STILLWATER â€” Justin Blackmon already has his two signature Heisman plays.
The Oklahoma State receiver's touchdown catches against Texas cornerback Aaron Williams and Nebraska cornerback Prince Amukamara â€” both preseason All-Big 12 defenders â€” showed the one-on-one dominance that has become Blackmon's trademark in 2010.
The sophomore is averaging 9.33 receptions and 158.89 yards per game as he has recorded 84 catches for 1,430 yards and 16 touchdowns.
â€œIt's pretty amazing what he's done per game,â€ coach Mike Gundy said.
Simply put, he has been as dominant as a receiver can be. Yet, he doesn't rank among the top three candidates in the Heisman race.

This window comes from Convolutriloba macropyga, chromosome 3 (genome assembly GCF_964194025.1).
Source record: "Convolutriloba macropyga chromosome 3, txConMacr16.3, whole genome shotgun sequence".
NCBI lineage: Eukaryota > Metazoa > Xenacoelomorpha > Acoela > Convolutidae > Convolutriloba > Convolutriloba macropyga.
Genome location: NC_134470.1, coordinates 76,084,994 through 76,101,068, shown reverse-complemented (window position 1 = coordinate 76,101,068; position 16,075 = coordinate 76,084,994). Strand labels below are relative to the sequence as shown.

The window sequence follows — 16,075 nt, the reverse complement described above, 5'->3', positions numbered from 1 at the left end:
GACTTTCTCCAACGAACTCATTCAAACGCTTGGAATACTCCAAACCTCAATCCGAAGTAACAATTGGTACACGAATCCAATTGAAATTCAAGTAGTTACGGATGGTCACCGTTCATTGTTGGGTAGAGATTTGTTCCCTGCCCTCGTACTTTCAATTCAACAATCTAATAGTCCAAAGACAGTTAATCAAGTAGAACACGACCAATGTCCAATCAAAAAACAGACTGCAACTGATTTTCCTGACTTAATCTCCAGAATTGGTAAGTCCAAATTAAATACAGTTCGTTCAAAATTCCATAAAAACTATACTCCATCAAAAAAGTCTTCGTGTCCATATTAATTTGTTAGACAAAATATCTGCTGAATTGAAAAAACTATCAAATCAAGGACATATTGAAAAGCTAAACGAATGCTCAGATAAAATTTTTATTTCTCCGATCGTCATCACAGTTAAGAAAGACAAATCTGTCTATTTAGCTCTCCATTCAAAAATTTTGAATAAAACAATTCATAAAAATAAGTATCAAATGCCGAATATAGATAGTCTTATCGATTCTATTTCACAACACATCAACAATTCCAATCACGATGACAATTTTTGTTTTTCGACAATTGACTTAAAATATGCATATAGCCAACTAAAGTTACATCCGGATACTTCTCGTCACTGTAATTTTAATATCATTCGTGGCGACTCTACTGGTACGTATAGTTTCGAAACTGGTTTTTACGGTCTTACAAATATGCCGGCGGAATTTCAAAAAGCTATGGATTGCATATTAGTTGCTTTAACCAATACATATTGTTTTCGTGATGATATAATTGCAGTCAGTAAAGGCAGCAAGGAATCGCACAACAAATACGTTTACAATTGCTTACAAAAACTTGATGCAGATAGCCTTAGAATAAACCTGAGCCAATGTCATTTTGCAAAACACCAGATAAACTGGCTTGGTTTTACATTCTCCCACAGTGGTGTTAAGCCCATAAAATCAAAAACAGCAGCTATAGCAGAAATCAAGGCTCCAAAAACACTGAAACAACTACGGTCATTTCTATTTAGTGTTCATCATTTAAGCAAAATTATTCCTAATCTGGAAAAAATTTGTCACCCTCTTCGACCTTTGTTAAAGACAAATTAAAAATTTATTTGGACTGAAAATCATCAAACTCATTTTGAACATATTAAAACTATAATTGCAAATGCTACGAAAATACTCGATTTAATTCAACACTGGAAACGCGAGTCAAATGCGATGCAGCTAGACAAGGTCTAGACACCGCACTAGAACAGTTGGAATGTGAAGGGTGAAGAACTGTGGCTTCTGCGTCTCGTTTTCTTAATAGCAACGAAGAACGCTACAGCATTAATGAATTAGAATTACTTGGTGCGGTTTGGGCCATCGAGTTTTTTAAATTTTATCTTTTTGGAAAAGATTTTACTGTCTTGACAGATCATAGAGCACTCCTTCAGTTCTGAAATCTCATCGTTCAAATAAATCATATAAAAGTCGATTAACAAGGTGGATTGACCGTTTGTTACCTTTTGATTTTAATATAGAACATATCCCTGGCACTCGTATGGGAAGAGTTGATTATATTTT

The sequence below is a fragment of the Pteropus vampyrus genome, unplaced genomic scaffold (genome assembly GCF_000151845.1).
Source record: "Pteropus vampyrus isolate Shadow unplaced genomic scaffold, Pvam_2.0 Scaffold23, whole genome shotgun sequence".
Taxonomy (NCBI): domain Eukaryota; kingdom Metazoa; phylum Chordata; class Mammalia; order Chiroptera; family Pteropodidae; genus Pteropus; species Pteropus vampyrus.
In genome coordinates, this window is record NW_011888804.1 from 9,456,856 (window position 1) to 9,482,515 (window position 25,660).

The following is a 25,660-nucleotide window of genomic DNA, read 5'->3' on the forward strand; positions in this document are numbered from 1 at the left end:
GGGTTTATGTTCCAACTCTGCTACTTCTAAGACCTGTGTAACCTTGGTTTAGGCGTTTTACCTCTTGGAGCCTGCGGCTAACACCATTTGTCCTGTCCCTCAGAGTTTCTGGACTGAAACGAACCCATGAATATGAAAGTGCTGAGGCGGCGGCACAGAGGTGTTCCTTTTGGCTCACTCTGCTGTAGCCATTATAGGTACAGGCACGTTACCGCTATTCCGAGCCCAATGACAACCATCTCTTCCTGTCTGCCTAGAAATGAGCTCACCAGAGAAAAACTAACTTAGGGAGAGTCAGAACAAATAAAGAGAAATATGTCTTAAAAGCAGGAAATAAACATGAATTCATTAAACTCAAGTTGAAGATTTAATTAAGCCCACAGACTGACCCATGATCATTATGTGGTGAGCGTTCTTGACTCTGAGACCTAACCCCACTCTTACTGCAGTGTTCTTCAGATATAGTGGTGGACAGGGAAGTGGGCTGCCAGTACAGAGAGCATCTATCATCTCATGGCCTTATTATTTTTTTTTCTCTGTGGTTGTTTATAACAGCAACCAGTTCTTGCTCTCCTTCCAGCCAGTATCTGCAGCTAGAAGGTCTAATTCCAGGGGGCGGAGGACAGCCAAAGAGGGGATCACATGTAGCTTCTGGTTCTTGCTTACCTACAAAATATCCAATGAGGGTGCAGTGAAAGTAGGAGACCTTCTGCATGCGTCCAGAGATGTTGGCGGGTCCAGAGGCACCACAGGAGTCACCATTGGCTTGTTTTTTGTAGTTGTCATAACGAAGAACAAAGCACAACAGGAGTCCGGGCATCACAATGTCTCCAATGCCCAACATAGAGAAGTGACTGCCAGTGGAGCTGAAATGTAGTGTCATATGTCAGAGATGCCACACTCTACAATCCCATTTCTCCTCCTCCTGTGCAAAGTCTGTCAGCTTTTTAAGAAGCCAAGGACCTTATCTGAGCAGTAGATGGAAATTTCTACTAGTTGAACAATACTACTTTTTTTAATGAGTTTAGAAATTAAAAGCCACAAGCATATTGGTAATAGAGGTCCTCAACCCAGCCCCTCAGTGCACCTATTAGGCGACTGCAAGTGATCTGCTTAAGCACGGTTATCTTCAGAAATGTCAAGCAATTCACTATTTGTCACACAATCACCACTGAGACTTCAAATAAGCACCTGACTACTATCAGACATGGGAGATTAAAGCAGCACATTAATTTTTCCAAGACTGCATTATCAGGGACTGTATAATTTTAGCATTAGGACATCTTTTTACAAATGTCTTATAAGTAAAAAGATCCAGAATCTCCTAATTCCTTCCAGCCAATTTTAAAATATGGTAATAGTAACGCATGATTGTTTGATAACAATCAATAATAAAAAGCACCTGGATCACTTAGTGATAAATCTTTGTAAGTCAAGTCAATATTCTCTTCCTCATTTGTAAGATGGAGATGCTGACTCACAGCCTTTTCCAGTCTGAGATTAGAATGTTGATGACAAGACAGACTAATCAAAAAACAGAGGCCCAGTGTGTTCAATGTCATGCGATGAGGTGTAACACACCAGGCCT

Does being a receiver eliminate you from the Heisman race before the season even begins in the current college football landscape?
â€œWideouts don't get much notice in that race,â€ Gundy said. â€œIt's difficult for a wideout to win it.â€
A receiver has not won the Heisman since Michigan's Desmond Howard in 1991. And Tim Brown is the only other receiver to win the award since 1949. Both players were receivers and kick returners.
â€œWith the Heisman, you're talking the best player in the country, it's pretty prestigious,â€ offensive coordinator Dana Holgorsen said. â€œBut all I can say is this: Every time he's on the field, he's the best player.â€
Auburn quarterback Cameron Newton â€” the unquestioned Heisman favorite â€” could be taken out of contention by the firestorm surrounding his recruitment. If that happens, there's no better candidate than Blackmon.